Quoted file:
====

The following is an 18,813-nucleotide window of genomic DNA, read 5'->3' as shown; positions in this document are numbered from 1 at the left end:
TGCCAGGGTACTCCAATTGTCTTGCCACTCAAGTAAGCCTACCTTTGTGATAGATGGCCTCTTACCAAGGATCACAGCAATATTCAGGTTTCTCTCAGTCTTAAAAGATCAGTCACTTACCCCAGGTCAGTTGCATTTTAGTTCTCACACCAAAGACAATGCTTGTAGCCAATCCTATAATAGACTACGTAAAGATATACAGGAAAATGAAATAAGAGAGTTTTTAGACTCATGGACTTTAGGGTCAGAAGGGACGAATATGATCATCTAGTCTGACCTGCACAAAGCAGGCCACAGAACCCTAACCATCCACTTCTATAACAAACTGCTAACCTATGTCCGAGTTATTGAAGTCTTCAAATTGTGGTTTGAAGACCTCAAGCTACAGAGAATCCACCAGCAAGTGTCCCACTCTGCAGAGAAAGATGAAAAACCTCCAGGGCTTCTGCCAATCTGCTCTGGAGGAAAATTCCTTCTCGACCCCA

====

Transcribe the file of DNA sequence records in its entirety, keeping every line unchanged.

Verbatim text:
The following is an 18,813-nucleotide window of genomic DNA, read 5'->3' as shown; positions in this document are numbered from 1 at the left end:
TGCCAGGGTACTCCAATTGTCTTGCCACTCAAGTAAGCCTACCTTTGTGATAGATGGCCTCTTACCAAGGATCACAGCAATATTCAGGTTTCTCTCAGTCTTAAAAGATCAGTCACTTACCCCAGGTCAGTTGCATTTTAGTTCTCACACCAAAGACAATGCTTGTAGCCAATCCTATAATAGACTACGTAAAGATATACAGGAAAATGAAATAAGAGAGTTTTTAGACTCATGGACTTTAGGGTCAGAAGGGACGAATATGATCATCTAGTCTGACCTGCACAAAGCAGGCCACAGAACCCTAACCATCCACTTCTATAACAAACTGCTAACCTATGTCCGAGTTATTGAAGTCTTCAAATTGTGGTTTGAAGACCTCAAGCTACAGAGAATCCACCAGCAAGTGTCCCACTCTGCAGAGAAAGATGAAAAACCTCCAGGGCTTCTGCCAATCTGCTCTGGAGGAAAATTCCTTCTCGACCCCA